February 05, 2009

Google's new Latitude is a product which, in many ways, is behind the times. After all, GPS systems have been doing a similar function for years: and where was the objection then? For the majority of people, convenience has long trumped privacy concerns. As a friend of mine succinctly puts it, "I will worry about it if I ever commit a crime".

(-- which always reminds me of the classic definition of conservatives and liberals: that a conservative is a liberal who has been mugged, and a liberal is a conservative who has been jailed. Not to mention that with all these technological crutches, what happens to our innate and learned sense of direction?)

But in one key way, Google has done the unthinkable. It has stated directly that the primary purpose of its new product is to track people -- other people. GPS could always do that. It just never said it.

Of course there will be a market. Employers may wish to start including cellphones as part of the employment package: which is, after all, the next logical step from monitoring employee keystrokes and Internet use. Parents will wish to monitor children. Teens will grow up with it (as they now grow up with cellphones and text messaging), and come to see this as the norm.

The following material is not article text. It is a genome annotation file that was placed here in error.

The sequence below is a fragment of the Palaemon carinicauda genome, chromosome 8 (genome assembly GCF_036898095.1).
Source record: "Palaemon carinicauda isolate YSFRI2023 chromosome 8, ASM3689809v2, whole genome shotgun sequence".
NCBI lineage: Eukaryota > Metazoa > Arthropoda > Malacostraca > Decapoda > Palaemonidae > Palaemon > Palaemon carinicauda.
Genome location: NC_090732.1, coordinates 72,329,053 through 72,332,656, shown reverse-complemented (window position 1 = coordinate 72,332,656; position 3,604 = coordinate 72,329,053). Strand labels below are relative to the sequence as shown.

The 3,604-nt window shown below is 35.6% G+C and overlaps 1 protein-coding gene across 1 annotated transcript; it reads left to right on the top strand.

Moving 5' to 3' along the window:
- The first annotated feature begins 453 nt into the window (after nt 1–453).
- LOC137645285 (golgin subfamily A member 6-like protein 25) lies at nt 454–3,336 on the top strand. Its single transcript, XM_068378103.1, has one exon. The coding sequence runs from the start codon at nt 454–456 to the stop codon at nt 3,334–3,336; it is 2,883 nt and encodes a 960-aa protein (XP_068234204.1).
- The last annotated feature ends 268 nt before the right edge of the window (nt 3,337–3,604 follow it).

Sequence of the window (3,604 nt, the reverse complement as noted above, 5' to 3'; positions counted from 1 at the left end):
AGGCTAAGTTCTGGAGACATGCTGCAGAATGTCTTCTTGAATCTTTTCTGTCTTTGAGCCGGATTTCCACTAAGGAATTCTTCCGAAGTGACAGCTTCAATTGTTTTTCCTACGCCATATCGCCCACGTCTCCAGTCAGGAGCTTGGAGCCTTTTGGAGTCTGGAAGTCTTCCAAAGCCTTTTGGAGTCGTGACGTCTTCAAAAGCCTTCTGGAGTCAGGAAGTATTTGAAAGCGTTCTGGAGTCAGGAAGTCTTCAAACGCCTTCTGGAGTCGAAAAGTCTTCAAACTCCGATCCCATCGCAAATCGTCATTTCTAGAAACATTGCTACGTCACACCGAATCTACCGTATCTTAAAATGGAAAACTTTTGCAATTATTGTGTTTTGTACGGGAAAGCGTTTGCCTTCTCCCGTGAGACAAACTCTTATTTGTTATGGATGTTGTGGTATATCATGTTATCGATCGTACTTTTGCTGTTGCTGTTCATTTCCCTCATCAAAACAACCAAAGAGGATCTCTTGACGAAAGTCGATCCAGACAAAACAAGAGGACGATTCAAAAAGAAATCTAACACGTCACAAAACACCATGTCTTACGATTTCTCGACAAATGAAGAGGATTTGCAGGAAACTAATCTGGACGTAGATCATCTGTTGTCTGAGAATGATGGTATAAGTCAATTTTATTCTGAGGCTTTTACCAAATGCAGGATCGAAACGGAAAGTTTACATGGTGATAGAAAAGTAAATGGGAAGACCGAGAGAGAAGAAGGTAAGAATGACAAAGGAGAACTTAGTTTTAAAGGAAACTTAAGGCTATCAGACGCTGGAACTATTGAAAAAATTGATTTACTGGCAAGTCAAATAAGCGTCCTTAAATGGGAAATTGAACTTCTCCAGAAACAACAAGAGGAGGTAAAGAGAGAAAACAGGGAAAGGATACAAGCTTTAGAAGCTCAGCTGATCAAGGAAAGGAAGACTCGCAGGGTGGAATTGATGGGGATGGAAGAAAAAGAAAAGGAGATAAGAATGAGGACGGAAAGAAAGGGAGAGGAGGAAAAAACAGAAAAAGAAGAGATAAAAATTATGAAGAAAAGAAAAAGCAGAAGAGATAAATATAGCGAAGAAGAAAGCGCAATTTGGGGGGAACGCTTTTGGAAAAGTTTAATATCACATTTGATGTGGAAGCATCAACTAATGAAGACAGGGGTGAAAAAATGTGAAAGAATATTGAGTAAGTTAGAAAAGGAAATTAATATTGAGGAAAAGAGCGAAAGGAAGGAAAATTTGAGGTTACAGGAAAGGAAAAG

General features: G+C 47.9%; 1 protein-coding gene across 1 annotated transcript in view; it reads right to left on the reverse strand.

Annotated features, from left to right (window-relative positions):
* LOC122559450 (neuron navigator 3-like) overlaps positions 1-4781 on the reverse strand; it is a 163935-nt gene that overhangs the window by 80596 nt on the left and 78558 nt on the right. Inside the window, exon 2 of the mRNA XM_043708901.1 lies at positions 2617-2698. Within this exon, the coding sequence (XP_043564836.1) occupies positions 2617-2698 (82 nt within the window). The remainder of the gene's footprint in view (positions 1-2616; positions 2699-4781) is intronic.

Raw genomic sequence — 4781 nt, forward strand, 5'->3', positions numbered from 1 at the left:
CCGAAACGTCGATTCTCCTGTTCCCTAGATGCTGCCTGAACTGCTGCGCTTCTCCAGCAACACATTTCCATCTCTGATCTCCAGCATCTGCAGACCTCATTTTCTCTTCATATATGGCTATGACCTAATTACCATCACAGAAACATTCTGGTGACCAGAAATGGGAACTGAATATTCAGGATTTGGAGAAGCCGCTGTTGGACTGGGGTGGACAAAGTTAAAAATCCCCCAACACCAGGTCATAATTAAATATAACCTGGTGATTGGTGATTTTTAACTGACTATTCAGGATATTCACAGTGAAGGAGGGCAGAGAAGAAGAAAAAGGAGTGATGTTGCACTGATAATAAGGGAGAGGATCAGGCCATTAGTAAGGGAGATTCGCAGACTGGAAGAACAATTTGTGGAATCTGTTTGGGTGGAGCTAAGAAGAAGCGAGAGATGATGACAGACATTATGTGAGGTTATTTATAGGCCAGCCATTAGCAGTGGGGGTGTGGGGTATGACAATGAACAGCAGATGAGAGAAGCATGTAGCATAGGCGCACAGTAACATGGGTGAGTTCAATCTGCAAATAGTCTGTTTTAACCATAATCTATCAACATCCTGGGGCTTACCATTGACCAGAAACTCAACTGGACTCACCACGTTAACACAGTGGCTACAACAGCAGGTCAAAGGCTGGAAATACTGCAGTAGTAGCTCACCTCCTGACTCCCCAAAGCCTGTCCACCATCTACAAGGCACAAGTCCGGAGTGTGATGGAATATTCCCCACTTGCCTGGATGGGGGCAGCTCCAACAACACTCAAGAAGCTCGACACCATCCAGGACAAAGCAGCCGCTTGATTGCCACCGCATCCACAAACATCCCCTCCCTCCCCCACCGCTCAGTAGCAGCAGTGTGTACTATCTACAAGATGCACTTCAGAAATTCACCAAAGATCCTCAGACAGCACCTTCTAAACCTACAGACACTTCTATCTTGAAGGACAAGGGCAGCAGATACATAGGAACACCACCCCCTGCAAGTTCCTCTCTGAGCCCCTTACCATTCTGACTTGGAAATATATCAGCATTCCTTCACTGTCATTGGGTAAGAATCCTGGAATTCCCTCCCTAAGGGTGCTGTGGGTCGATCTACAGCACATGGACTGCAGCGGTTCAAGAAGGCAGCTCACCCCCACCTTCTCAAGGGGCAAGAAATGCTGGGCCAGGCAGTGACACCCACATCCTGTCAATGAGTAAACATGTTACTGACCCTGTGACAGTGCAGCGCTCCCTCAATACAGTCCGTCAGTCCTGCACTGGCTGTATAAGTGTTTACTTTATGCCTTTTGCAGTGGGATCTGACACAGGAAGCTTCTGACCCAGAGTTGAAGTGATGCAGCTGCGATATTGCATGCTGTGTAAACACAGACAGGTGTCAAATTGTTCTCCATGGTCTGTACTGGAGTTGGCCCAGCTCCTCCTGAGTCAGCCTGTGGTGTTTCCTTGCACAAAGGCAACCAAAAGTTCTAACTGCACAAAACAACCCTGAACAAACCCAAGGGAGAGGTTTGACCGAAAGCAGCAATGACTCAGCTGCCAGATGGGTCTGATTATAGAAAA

Some, of course, will seek to abuse this technology. Technological stalking is nothing new. For now, Google allows it to be taken to a new level: but again, only because they are open about the purpose of their product. The potential was already there.

Others may choose individually to opt in or opt out, depending on the balance between curiosity about others and tolerance for their personal privacy: but individual choice here is a dying luxury.

Can the subdermal locator microchip be far behind?

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